Initial inquiry about a private pension plan

Posted on Posted in Financial Planning, Tax Planning

Last night I received an anonymous post on my web site that says “I am a self-employed… with income of $1 million after deductions. I am looking to find a tax deductible retirement plan that can help me reduce my tax liability. I looked in to IRA and Roth IRAs but my income is too high and I won’t be able to deduct the contributions made to the IRA. I don’t understand the target annuity pension plans for small business under IRC 412(I). Can you explain in simpler terms?” Of course I can’t verify any of this and I cannot continue the conversation. But the question is interesting enough to trigger this blog post as a response.

A high income self-employed person should certainly consider a private pension plan as a tax planning strategy. These can generate huge tax deductions – perhaps more than a half million dollars under some circumstances – but this is dependent on the actuarial facts that we do not have available in this question. The point is that it would make sense to spend an hour or two to explore what is possible.

It is unlikely that a pension plan known as a “412(i) plan” would be the top choice in this scenario. I suspect that the question is posed this way due to a Google search that led to an article I wrote on the topic. But there is no reason to presume, at this point, that the options are so limited.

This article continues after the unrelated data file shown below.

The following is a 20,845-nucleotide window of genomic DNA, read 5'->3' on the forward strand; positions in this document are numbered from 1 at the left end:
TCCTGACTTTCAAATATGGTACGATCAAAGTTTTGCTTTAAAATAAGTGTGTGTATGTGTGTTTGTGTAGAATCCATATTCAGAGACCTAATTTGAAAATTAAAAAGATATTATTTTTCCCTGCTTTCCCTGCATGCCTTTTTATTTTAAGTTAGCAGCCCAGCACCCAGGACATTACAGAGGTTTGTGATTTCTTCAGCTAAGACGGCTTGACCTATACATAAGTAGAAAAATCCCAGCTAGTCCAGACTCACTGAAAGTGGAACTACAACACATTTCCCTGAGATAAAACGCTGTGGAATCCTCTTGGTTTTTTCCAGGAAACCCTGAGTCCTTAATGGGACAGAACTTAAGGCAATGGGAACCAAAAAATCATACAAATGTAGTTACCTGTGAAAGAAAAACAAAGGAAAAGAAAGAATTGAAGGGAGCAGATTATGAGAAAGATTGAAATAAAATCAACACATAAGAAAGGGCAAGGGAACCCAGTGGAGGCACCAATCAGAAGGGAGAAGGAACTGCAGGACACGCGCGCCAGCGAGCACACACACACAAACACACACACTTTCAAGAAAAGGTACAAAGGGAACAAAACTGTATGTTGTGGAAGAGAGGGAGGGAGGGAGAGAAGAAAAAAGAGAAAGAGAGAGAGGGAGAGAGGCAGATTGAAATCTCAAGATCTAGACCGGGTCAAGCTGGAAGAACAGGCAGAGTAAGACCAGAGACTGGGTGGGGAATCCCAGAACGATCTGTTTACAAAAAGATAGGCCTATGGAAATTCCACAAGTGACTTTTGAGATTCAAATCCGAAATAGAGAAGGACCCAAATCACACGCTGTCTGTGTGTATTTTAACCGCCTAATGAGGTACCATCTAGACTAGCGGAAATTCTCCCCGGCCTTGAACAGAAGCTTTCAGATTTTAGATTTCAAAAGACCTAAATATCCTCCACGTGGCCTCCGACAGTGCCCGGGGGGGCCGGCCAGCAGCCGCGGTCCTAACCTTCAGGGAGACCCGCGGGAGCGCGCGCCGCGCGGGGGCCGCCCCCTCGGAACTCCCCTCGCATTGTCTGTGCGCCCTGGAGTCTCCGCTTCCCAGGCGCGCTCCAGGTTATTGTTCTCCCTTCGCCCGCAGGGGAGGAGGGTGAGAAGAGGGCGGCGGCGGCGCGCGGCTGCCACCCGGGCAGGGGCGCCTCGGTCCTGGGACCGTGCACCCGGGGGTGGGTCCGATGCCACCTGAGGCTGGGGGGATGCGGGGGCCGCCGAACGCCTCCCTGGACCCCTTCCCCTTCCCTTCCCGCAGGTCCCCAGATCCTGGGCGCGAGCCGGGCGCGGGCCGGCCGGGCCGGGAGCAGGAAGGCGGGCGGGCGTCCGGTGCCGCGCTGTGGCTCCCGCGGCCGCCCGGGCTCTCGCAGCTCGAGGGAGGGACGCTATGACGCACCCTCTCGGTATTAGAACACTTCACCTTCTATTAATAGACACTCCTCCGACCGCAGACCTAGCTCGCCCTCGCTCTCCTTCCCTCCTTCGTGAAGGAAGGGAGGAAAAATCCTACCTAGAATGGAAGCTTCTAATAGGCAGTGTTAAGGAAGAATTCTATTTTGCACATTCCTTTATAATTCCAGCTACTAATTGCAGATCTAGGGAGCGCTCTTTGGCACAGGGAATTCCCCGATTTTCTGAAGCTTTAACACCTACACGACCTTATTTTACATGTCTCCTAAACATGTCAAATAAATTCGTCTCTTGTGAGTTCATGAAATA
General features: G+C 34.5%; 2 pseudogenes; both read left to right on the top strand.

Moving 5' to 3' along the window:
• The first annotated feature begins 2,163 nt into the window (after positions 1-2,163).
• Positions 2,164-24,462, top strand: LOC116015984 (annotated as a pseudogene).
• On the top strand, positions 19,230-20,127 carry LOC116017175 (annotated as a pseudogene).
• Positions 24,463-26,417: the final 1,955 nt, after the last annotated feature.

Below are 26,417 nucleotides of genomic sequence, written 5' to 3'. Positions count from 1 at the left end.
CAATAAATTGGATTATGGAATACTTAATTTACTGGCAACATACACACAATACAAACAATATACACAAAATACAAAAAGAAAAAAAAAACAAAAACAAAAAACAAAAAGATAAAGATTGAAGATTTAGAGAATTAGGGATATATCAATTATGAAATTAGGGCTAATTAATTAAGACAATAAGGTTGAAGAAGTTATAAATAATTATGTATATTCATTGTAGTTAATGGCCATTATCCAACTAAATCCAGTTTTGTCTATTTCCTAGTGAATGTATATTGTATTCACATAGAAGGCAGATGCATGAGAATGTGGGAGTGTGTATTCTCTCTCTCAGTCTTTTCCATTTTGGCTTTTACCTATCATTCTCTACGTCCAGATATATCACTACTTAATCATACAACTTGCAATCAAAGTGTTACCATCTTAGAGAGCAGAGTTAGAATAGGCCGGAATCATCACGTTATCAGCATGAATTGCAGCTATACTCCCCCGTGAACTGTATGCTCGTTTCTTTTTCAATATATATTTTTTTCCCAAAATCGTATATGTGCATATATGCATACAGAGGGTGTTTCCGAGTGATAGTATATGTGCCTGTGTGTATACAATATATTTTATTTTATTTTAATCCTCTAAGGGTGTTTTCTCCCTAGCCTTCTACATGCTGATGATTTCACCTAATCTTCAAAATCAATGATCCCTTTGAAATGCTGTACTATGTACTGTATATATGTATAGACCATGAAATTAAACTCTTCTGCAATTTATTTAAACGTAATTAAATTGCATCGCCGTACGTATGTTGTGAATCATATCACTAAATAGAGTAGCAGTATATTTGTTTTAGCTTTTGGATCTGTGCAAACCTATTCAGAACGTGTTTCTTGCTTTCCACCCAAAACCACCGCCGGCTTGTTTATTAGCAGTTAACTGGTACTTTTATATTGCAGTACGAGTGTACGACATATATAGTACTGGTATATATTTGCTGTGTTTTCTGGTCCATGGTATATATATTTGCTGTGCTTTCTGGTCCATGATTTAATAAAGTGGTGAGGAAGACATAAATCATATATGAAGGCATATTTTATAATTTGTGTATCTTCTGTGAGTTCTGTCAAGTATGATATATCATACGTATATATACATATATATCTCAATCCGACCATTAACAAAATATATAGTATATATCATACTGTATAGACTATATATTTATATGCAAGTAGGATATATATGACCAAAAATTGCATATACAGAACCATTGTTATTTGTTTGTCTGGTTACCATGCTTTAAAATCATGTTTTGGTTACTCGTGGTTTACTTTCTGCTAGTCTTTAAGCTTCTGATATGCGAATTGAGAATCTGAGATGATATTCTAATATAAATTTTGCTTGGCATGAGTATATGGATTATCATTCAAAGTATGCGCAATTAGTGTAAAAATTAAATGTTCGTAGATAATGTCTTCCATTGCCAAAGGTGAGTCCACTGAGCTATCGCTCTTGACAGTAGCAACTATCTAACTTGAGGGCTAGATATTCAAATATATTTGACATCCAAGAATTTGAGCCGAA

The process to continue this type of compensation and tax planning is to enter an engagement for tax planning consulting work, perhaps at a cost of about $500. That might seem like a lot for an initial inquiry until we understand what goes into that part of the pension planning process.  The fee would likely cover my work as well as the initial work of an actuary, a pension firm and, if necessary, an initial conversation with a tax attorney who specializes in private pensions. We would first have a discussion to draw out more information about the business and personal circumstances that may have an effect on a pension plan’s operation. I would then consult with an actuary to help establish the limits of what is possible under tax code and then prepare a range of proposals. We would then discuss the options to see if any are attractive. That normally concludes the planning work.

If an option is selected that calls for me to provide additional services to execute and continue to advise the operation of a pension plan then that would be provided under a new agreement.

While it is generally not a good idea to make assumptions, the tone of this message leads me to believe that there are other accounting and tax topics that should be discussed to achieve overall best results. The very fact that a high income wage earner is surfing the web and posting an anonymous question seems to suggest that a trusted advisor relationship is lacking. I am frequently amazed at how many very successful business people have managed to get so far without building a relationship with and accountant/advisor who can make the process on issues like this so much easier.

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